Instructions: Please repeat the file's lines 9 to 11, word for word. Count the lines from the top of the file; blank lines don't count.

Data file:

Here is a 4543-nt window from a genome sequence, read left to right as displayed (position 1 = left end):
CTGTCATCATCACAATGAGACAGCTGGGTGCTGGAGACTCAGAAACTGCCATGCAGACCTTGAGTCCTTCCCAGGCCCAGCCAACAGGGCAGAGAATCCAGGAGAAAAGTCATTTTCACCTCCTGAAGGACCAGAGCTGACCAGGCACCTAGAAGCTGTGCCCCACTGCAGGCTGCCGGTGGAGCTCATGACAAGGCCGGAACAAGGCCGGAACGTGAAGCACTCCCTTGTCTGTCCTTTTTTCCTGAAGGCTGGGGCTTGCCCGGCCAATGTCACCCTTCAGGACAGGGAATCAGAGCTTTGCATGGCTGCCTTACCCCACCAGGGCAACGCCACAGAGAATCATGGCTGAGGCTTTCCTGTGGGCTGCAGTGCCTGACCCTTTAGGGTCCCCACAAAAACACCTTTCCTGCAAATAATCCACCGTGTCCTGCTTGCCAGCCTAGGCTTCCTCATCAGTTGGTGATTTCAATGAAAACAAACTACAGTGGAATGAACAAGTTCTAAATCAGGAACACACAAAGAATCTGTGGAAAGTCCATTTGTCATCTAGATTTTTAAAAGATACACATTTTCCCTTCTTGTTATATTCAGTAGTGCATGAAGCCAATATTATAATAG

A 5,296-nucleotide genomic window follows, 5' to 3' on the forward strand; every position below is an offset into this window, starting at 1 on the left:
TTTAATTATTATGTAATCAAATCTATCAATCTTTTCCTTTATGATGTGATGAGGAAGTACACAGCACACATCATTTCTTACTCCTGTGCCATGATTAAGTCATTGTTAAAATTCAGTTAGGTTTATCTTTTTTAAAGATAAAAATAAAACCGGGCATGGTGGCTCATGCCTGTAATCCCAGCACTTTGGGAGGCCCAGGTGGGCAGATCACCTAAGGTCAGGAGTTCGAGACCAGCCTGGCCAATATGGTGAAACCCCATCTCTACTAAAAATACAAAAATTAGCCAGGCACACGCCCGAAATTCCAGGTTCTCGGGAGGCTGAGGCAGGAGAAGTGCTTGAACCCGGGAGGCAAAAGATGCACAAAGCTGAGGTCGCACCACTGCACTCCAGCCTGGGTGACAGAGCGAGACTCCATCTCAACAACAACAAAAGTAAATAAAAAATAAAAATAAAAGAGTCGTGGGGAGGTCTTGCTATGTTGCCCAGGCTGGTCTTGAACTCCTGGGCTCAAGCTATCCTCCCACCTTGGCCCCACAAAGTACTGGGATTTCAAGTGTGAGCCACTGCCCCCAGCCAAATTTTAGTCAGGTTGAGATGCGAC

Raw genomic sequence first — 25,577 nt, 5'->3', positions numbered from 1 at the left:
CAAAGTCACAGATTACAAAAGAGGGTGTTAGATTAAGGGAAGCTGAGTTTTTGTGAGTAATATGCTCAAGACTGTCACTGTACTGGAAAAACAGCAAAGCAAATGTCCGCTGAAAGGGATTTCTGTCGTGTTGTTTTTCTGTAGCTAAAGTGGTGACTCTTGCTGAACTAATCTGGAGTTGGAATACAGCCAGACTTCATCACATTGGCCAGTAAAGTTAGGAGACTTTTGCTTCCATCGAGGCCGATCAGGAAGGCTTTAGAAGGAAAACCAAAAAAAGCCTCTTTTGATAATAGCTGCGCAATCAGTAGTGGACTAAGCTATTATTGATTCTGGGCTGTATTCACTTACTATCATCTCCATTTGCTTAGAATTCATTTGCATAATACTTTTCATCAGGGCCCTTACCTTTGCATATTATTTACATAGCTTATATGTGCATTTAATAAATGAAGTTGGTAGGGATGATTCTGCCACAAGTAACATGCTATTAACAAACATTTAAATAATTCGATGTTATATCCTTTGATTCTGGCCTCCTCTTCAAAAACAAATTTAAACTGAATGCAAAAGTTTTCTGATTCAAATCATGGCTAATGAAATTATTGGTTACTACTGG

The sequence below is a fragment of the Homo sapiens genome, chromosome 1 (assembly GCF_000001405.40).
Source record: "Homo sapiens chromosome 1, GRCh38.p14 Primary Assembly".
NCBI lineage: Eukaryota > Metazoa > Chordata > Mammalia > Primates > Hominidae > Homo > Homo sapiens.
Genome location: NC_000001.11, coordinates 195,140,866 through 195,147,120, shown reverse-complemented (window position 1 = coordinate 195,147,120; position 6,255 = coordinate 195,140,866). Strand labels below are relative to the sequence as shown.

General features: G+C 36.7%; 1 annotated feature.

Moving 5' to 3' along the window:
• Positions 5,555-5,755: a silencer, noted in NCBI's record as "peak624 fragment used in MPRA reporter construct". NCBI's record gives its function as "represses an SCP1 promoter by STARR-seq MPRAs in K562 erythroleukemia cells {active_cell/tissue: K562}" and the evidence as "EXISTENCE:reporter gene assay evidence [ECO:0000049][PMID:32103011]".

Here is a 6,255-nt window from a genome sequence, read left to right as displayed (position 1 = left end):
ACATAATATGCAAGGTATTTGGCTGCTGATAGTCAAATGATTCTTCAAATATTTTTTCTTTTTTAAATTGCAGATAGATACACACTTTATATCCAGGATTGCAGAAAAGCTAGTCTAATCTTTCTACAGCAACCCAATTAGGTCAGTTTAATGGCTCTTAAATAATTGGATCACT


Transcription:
NCBI lineage: Eukaryota > Metazoa > Chordata > Mammalia > Primates > Hominidae > Homo > Homo sapiens.
Genome location: NC_000001.11, coordinates 195,140,866 through 195,147,120, shown reverse-complemented (window position 1 = coordinate 195,147,120; position 6,255 = coordinate 195,140,866). Strand labels below are relative to the sequence as shown.

General features: G+C 36.7%; 1 annotated feature.